The economy is growing reasonably well and asset prices have been rising steadily. Yes, it's heading towards bubble territory but this is true in other growing Asian cities as well. Long term rising asset prices is not a feature of a country falling apart.

Some people have been squeezed by rising prices, but this is not a country specific phenomenon. The main cause is the quantitative easing and loose monetary policy advocated by the US Federal Reserve. We need to be careful in trying to stem this, because the wrong move could cause recession and/or deflation, which is worse than rising prices.

Many people have been complaining about public services. Again there are weaknesses and surely a lot can improve. While bad examples are plenty, there are also areas where services are good, and many which are just plain average. But falling apart it isn't.

I've been using the public health system for the last few years, after exclusively using private healthcare for so long, and find it quite satisfactory. There will always be issues and complaints but you can say the same for private healthcare (which is why I started using certain public services in the first place).

My kids go to public school and believe it or not they are doing ok. There are so many areas that can be improved in education, mainly due to bad policy and flip-flopping but the situation is not hopeless. There are still good teachers and if you are willing to learn you can easily do well.

Furthermore, in terms of social work, there are a lot of good young volunteers helping other people, in the city streets, in the shelters and in the rural areas. One minister saying that we should stop helping does not represent the country, he only represents himself  (and maybe DBKL).

We have many, many good people, far more than the shrill voices. People from different backgrounds interact with each other and help each other every day, just that these things are not newsworthy and don't get highlighted.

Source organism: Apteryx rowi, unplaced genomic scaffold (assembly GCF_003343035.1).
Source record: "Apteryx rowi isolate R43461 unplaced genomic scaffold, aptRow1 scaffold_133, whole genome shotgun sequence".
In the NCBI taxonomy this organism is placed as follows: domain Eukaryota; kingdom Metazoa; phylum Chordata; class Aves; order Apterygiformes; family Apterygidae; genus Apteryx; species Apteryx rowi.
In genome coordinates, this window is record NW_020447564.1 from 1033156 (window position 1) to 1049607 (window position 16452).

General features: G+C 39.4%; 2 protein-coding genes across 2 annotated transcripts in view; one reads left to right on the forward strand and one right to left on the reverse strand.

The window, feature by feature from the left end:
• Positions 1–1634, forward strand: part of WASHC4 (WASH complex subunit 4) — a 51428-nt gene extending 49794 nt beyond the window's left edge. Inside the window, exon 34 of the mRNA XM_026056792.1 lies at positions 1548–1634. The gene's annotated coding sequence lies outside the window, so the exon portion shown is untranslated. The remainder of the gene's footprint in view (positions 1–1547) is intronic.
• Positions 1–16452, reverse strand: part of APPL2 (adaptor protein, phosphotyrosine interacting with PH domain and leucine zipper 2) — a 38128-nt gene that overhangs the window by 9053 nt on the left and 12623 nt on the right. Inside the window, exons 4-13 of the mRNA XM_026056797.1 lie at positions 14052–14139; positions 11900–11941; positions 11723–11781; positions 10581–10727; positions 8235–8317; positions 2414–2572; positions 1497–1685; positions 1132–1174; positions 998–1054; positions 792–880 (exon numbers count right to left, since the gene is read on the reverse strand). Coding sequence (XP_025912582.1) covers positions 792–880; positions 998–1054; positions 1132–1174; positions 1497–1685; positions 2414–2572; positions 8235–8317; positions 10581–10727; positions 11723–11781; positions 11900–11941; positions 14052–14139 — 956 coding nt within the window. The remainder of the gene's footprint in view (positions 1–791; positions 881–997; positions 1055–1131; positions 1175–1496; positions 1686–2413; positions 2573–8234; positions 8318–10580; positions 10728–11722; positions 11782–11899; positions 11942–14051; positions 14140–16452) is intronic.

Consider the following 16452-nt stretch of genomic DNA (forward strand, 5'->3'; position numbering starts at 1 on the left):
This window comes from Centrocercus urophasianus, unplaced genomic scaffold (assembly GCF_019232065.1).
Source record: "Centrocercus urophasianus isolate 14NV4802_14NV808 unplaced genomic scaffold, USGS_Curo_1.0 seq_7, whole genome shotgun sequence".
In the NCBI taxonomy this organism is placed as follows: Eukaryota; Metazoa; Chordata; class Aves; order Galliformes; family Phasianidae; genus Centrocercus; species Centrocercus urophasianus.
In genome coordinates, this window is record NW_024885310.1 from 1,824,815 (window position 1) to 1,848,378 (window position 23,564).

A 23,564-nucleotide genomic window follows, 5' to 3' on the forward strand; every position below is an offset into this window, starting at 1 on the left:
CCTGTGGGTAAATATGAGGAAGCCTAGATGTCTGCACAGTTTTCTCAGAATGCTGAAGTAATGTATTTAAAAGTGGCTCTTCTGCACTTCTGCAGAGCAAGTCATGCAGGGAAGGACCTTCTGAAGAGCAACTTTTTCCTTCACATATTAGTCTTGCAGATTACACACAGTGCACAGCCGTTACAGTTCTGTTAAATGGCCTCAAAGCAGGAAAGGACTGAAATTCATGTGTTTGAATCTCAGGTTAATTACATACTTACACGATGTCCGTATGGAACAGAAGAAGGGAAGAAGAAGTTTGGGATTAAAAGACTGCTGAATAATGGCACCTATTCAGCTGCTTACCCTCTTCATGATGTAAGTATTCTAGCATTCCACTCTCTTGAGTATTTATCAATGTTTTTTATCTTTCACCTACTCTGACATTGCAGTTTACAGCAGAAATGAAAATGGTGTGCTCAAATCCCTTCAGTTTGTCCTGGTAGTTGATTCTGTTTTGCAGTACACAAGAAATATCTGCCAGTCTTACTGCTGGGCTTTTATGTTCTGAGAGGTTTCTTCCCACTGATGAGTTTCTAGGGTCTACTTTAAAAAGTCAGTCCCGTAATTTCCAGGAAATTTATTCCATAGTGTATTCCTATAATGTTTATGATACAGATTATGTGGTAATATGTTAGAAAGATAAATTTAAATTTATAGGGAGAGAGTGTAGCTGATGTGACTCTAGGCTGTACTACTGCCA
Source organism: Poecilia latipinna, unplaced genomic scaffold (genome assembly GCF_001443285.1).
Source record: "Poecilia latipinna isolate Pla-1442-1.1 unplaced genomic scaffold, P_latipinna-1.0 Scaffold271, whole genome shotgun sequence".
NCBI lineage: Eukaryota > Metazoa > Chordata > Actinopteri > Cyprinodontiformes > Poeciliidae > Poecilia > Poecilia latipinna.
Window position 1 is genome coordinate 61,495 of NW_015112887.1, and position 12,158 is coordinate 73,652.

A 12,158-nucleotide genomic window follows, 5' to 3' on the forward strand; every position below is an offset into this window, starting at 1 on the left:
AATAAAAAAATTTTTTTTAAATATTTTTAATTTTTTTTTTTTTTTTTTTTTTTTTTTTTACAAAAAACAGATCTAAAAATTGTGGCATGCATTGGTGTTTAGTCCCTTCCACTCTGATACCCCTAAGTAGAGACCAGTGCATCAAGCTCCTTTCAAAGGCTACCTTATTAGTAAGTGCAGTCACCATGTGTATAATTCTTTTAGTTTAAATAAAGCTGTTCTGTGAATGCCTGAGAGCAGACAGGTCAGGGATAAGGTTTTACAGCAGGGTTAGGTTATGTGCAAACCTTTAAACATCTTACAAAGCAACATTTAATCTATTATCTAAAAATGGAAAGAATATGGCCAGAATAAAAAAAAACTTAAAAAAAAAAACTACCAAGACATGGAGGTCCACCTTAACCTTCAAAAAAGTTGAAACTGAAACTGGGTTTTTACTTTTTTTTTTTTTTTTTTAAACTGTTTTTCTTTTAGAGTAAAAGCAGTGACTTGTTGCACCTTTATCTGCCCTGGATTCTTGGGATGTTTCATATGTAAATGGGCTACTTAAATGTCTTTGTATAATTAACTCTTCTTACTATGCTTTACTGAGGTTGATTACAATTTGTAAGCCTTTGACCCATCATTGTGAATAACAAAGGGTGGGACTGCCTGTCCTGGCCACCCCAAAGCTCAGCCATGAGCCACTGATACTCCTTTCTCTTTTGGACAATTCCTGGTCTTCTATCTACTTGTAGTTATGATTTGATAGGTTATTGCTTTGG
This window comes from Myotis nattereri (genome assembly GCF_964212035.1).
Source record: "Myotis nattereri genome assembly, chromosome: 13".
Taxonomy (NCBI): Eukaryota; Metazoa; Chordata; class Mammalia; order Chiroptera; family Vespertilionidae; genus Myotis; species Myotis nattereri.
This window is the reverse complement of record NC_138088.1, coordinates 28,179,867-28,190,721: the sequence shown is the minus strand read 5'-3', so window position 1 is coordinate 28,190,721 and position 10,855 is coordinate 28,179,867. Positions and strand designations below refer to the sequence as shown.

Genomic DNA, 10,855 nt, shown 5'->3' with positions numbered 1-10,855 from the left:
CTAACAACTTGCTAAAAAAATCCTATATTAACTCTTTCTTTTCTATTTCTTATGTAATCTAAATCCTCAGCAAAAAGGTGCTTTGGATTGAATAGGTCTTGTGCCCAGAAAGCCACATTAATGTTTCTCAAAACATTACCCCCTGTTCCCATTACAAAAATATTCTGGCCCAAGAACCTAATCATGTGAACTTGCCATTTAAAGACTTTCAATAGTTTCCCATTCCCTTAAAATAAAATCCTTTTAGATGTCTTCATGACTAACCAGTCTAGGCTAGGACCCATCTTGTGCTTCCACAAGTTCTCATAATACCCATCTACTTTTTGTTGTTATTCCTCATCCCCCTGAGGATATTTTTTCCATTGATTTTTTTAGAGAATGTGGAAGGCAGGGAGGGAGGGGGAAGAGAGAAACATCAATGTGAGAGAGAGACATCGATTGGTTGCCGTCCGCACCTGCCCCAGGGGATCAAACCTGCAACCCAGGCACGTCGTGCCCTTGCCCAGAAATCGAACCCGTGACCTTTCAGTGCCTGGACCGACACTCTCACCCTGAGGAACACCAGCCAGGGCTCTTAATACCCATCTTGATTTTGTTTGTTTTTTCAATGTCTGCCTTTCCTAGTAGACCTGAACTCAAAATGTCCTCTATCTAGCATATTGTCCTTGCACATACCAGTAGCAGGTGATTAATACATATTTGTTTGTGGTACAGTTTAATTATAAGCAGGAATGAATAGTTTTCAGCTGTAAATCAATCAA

While it is sometimes good to highlight the bad news about the country, I don't pay attention people who post exclusively negative things and have nothing positive to highlight. Sometimes they don't realise it but that is exactly what they do and there are many of them around. 

We have been in worse situations before, and will continue to face this challenge of uniting the nation in the future. We are different, and have different beliefs and ways of doing things, so differences will surely arise. But we can always engage each other on certain principles we share.

I love this country and have set my roots here. My ancestors came from diverse places. Only one branch is from the Peninsula, two families came from Punjab and one from Java. My wife's came from China. Me and my family identify this country as our homeland.

Many people I know and interact with are good people who contribute to the nation. There are so many positive things that they do. However as I mentioned previously, these are ordinary things which are not newsworthy. 

To me our politicians are a source of endless frustration. However, politicians are a very small minority of the people, and when you combine them with all the zealots, bigots, racists and other extremists, you will find that they still make up a small portion of society. 

Unfortunately some of them have influence and their voices are given airtime and news space, so it gives the impression that the country is full of extreme views.

For me, it's just a waste of time to give too much attention to these people. Even those who are too negative should not be entertained. Focus on the good people and we can always do our part on the ground, in our daily interaction with people. This is much better than spreading the negativity and feeding the spiral of hate.

The country will see good times and bad times, and face many challenges in the future. We will also always have many people who unite and some people who divide. Which category are you? 

Whatever happens, Malaysia is still beautiful in my eyes. We can always make it better. May peace be upon us. 

Note: I want us to change for the better and voted for change, but will not undermine the country to achieve it and will not feed overly negative impressions. I feel that a sense of balance in our judgement is very important.